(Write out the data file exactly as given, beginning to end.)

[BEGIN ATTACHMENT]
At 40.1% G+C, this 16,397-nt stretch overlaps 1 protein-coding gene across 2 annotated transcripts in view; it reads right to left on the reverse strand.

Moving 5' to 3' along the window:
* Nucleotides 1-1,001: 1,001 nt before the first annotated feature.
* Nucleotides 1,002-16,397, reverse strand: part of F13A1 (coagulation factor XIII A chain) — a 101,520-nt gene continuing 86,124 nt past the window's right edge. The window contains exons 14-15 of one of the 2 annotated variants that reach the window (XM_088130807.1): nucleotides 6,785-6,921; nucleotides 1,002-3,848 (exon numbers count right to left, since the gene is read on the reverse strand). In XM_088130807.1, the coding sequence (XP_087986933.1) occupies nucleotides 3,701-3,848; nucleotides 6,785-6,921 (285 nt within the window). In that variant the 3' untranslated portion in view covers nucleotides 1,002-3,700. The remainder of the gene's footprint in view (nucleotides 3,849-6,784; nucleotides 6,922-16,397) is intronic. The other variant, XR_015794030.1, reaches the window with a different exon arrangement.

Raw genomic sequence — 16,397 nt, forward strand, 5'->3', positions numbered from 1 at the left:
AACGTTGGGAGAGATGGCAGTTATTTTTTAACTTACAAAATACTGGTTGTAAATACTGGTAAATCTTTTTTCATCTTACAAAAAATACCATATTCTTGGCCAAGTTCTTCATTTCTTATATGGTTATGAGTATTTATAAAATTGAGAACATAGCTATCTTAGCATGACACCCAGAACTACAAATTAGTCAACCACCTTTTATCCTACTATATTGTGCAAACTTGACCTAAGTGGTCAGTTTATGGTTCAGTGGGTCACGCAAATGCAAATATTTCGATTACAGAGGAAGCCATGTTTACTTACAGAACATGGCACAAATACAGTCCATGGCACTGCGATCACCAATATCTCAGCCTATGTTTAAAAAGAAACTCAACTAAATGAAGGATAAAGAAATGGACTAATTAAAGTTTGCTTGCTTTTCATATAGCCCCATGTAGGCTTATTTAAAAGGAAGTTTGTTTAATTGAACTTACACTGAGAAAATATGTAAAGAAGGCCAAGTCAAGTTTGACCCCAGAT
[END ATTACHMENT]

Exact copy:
At 40.1% G+C, this 16,397-nt stretch overlaps 1 protein-coding gene across 2 annotated transcripts in view; it reads right to left on the reverse strand.

Moving 5' to 3' along the window:
* Nucleotides 1-1,001: 1,001 nt before the first annotated feature.
* Nucleotides 1,002-16,397, reverse strand: part of F13A1 (coagulation factor XIII A chain) — a 101,520-nt gene continuing 86,124 nt past the window's right edge. The window contains exons 14-15 of one of the 2 annotated variants that reach the window (XM_088130807.1): nucleotides 6,785-6,921; nucleotides 1,002-3,848 (exon numbers count right to left, since the gene is read on the reverse strand). In XM_088130807.1, the coding sequence (XP_087986933.1) occupies nucleotides 3,701-3,848; nucleotides 6,785-6,921 (285 nt within the window). In that variant the 3' untranslated portion in view covers nucleotides 1,002-3,700. The remainder of the gene's footprint in view (nucleotides 3,849-6,784; nucleotides 6,922-16,397) is intronic. The other variant, XR_015794030.1, reaches the window with a different exon arrangement.

Raw genomic sequence — 16,397 nt, forward strand, 5'->3', positions numbered from 1 at the left:
AACGTTGGGAGAGATGGCAGTTATTTTTTAACTTACAAAATACTGGTTGTAAATACTGGTAAATCTTTTTTCATCTTACAAAAAATACCATATTCTTGGCCAAGTTCTTCATTTCTTATATGGTTATGAGTATTTATAAAATTGAGAACATAGCTATCTTAGCATGACACCCAGAACTACAAATTAGTCAACCACCTTTTATCCTACTATATTGTGCAAACTTGACCTAAGTGGTCAGTTTATGGTTCAGTGGGTCACGCAAATGCAAATATTTCGATTACAGAGGAAGCCATGTTTACTTACAGAACATGGCACAAATACAGTCCATGGCACTGCGATCACCAATATCTCAGCCTATGTTTAAAAAGAAACTCAACTAAATGAAGGATAAAGAAATGGACTAATTAAAGTTTGCTTGCTTTTCATATAGCCCCATGTAGGCTTATTTAAAAGGAAGTTTGTTTAATTGAACTTACACTGAGAAAATATGTAAAGAAGGCCAAGTCAAGTTTGACCCCAGAT